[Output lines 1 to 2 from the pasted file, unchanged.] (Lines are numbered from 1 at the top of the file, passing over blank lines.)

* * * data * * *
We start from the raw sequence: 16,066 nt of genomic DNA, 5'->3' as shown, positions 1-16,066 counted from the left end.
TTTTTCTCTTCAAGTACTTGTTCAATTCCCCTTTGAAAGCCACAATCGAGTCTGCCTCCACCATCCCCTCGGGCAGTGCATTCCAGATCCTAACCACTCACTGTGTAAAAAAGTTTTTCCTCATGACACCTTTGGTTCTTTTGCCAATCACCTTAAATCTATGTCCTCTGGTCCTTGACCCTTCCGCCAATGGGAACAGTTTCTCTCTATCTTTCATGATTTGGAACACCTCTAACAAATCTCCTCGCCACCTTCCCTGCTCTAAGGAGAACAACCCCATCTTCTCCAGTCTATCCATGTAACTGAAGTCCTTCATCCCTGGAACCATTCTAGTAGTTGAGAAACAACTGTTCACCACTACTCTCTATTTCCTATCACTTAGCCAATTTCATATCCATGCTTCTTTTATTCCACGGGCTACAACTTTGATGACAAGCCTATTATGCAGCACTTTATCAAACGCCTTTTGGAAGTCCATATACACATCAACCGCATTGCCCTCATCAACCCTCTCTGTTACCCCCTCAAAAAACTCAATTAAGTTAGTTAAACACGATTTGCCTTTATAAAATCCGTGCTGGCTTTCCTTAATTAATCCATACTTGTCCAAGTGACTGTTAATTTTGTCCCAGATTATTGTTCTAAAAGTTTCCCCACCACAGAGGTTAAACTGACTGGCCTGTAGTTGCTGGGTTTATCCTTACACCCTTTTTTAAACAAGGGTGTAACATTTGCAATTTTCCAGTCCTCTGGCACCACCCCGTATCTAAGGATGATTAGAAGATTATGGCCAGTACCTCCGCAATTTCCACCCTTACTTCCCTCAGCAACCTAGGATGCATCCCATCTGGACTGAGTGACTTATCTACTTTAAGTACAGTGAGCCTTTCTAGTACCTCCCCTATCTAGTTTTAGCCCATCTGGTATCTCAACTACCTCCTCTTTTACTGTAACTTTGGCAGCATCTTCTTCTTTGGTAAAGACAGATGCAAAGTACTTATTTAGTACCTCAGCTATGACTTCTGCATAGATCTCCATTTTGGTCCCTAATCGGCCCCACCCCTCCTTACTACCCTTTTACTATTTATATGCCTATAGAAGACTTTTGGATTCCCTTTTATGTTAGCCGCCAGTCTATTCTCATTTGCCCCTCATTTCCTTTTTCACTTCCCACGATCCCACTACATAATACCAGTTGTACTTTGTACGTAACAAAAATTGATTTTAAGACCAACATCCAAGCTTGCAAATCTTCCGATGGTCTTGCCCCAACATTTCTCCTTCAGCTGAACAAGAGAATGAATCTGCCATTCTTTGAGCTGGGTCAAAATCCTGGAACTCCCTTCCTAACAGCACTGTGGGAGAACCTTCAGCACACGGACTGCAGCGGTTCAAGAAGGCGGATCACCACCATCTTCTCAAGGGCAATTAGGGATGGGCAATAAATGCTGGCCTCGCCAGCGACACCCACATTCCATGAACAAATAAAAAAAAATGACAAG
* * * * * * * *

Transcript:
We start from the raw sequence: 16,066 nt of genomic DNA, 5'->3' as shown, positions 1-16,066 counted from the left end.
TTTTTCTCTTCAAGTACTTGTTCAATTCCCCTTTGAAAGCCACAATCGAGTCTGCCTCCACCATCCCCTCGGGCAGTGCATTCCAGATCCTAACCACTCACTGTGTAAAAAAGTTTTTCCTCATGACACCTTTGGTTCTTTTGCCAATCACCTTAAATCTATGTCCTCTGGTCCTTGACCCTTCCGCCAATGGGAACAGTTTCTCTCTATCTTTCATGATTTGGAACACCTCTAACAAATCTCCTCGCCACCTTCCCTGCTCTAAGGAGAACAACCCCATCTTCTCCAGTCTATCCATGTAACTGAAGTCCTTCATCCCTGGAACCATTCTAGTAGTTGAGAAACAACTGTTCACCACTACTCTCTATTTCCTATCACTTAGCCAATTTCATATCCATGCTTCTTTTATTCCACGGGCTACAACTTTGATGACAAGCCTATTATGCAGCACTTTATCAAACGCCTTTTGGAAGTCCATATACACATCAACCGCATTGCCCTCATCAACCCTCTCTGTTACCCCCTCAAAAAACTCAATTAAGTTAGTTAAACACGATTTGCCTTTATAAAATCCGTGCTGGCTTTCCTTAATTAATCCATACTTGTCCAAGTGACTGTTAATTTTGTCCCAGATTATTGTTCTAAAAGTTTCCCCACCACAGAGGTTAAACTGACTGGCCTGTAGTTGCTGGGTTTATCCTTACACCCTTTTTTAAACAAGGGTGTAACATTTGCAATTTTCCAGTCCTCTGGCACCACCCCGTATCTAAGGATGATTAGAAGATTATGGCCAGTACCTCCGCAATTTCCACCCTTACTTCCCTCAGCAACCTAGGATGCATCCCATCTGGACTGAGTGACTTATCTACTTTAAGTACAGTGAGCCTTTCTAGTACCTCCCCTATCTAGTTTTAGCCCATCTGGTATCTCAACTACCTCCTCTTTTACTGTAACTTTGGCAGCATCTTCTTCTTTGGTAAAGACAGATGCAAAGTACTTATTTAGTACCTCAGCTATGACTTCTGCATAGATCTCCATTTTGGTCCCTAATCGGCCCCACCCCTCCTTACTACCCTTTTACTATTTATATGCCTATAGAAGACTTTTGGATTCCCTTTTATGTTAGCCGCCAGTCTATTCTCATTTGCCCCTCATTTCCTTTTTCACTTCCCACGATCCCACTACATAATACCAGTTGTACTTTGTACGTAACAAAAATTGATTTTAAGACCAACATCCAAGCTTGCAAATCTTCCGATGGTCTTGCCCCAACATTTCTCCTTCAGCTGAACAAGAGAATGAATCTGCCATTCTTTGAGCTGGGTCAAAATCCTGGAACTCCCTTCCTAACAGCACTGTGGGAGAACCTTCAGCACACGGACTGCAGCGGTTCAAGAAGGCGGATCACCACCATCTTCTCAAGGGCAATTAGGGATGGGCAATAAATGCTGGCCTCGCCAGCGACACCCACATTCCATGAACAAATAAAAAAAAATGACAAG